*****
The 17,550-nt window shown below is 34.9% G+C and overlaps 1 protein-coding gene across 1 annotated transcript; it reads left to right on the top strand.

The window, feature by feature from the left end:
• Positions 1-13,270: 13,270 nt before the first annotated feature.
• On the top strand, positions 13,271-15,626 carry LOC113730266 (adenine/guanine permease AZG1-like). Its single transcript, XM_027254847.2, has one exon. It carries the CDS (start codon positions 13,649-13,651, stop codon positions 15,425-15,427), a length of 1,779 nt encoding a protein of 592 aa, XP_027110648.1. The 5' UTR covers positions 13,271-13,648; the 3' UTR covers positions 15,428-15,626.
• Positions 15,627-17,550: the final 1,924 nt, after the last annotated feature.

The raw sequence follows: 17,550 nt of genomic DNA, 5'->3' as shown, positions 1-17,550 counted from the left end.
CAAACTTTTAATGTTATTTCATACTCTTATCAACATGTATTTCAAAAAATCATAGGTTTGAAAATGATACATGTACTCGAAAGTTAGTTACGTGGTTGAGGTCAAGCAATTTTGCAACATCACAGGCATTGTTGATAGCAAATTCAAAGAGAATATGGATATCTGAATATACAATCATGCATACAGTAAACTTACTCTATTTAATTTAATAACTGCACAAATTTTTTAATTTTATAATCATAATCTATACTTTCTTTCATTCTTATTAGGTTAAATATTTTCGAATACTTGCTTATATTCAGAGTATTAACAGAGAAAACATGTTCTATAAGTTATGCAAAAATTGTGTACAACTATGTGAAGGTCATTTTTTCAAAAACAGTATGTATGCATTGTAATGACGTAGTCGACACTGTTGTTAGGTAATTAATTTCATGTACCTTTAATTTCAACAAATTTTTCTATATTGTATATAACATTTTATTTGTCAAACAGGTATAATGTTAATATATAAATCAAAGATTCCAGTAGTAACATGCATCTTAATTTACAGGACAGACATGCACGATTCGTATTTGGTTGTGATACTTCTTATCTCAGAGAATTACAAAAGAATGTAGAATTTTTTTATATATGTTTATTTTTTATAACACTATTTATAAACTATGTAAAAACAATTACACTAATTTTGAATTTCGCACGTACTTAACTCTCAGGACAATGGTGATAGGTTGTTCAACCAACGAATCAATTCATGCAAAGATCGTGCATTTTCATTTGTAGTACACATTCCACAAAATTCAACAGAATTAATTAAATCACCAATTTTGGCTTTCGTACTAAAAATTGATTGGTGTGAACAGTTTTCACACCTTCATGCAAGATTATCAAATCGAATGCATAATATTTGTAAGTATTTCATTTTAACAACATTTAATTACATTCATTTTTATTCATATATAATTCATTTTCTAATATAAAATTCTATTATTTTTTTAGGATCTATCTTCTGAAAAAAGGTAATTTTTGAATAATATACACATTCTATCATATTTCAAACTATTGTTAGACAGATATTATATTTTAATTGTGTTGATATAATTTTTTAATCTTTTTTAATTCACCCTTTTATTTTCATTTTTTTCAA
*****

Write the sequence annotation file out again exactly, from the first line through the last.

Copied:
The 17,550-nt window shown below is 34.9% G+C and overlaps 1 protein-coding gene across 1 annotated transcript; it reads left to right on the top strand.

The window, feature by feature from the left end:
• Positions 1-13,270: 13,270 nt before the first annotated feature.
• On the top strand, positions 13,271-15,626 carry LOC113730266 (adenine/guanine permease AZG1-like). Its single transcript, XM_027254847.2, has one exon. It carries the CDS (start codon positions 13,649-13,651, stop codon positions 15,425-15,427), a length of 1,779 nt encoding a protein of 592 aa, XP_027110648.1. The 5' UTR covers positions 13,271-13,648; the 3' UTR covers positions 15,428-15,626.
• Positions 15,627-17,550: the final 1,924 nt, after the last annotated feature.

The raw sequence follows: 17,550 nt of genomic DNA, 5'->3' as shown, positions 1-17,550 counted from the left end.
CAAACTTTTAATGTTATTTCATACTCTTATCAACATGTATTTCAAAAAATCATAGGTTTGAAAATGATACATGTACTCGAAAGTTAGTTACGTGGTTGAGGTCAAGCAATTTTGCAACATCACAGGCATTGTTGATAGCAAATTCAAAGAGAATATGGATATCTGAATATACAATCATGCATACAGTAAACTTACTCTATTTAATTTAATAACTGCACAAATTTTTTAATTTTATAATCATAATCTATACTTTCTTTCATTCTTATTAGGTTAAATATTTTCGAATACTTGCTTATATTCAGAGTATTAACAGAGAAAACATGTTCTATAAGTTATGCAAAAATTGTGTACAACTATGTGAAGGTCATTTTTTCAAAAACAGTATGTATGCATTGTAATGACGTAGTCGACACTGTTGTTAGGTAATTAATTTCATGTACCTTTAATTTCAACAAATTTTTCTATATTGTATATAACATTTTATTTGTCAAACAGGTATAATGTTAATATATAAATCAAAGATTCCAGTAGTAACATGCATCTTAATTTACAGGACAGACATGCACGATTCGTATTTGGTTGTGATACTTCTTATCTCAGAGAATTACAAAAGAATGTAGAATTTTTTTATATATGTTTATTTTTTATAACACTATTTATAAACTATGTAAAAACAATTACACTAATTTTGAATTTCGCACGTACTTAACTCTCAGGACAATGGTGATAGGTTGTTCAACCAACGAATCAATTCATGCAAAGATCGTGCATTTTCATTTGTAGTACACATTCCACAAAATTCAACAGAATTAATTAAATCACCAATTTTGGCTTTCGTACTAAAAATTGATTGGTGTGAACAGTTTTCACACCTTCATGCAAGATTATCAAATCGAATGCATAATATTTGTAAGTATTTCATTTTAACAACATTTAATTACATTCATTTTTATTCATATATAATTCATTTTCTAATATAAAATTCTATTATTTTTTTAGGATCTATCTTCTGAAAAAAGGTAATTTTTGAATAATATACACATTCTATCATATTTCAAACTATTGTTAGACAGATATTATATTTTAATTGTGTTGATATAATTTTTTAATCTTTTTTAATTCACCCTTTTATTTTCATTTTTTTCAA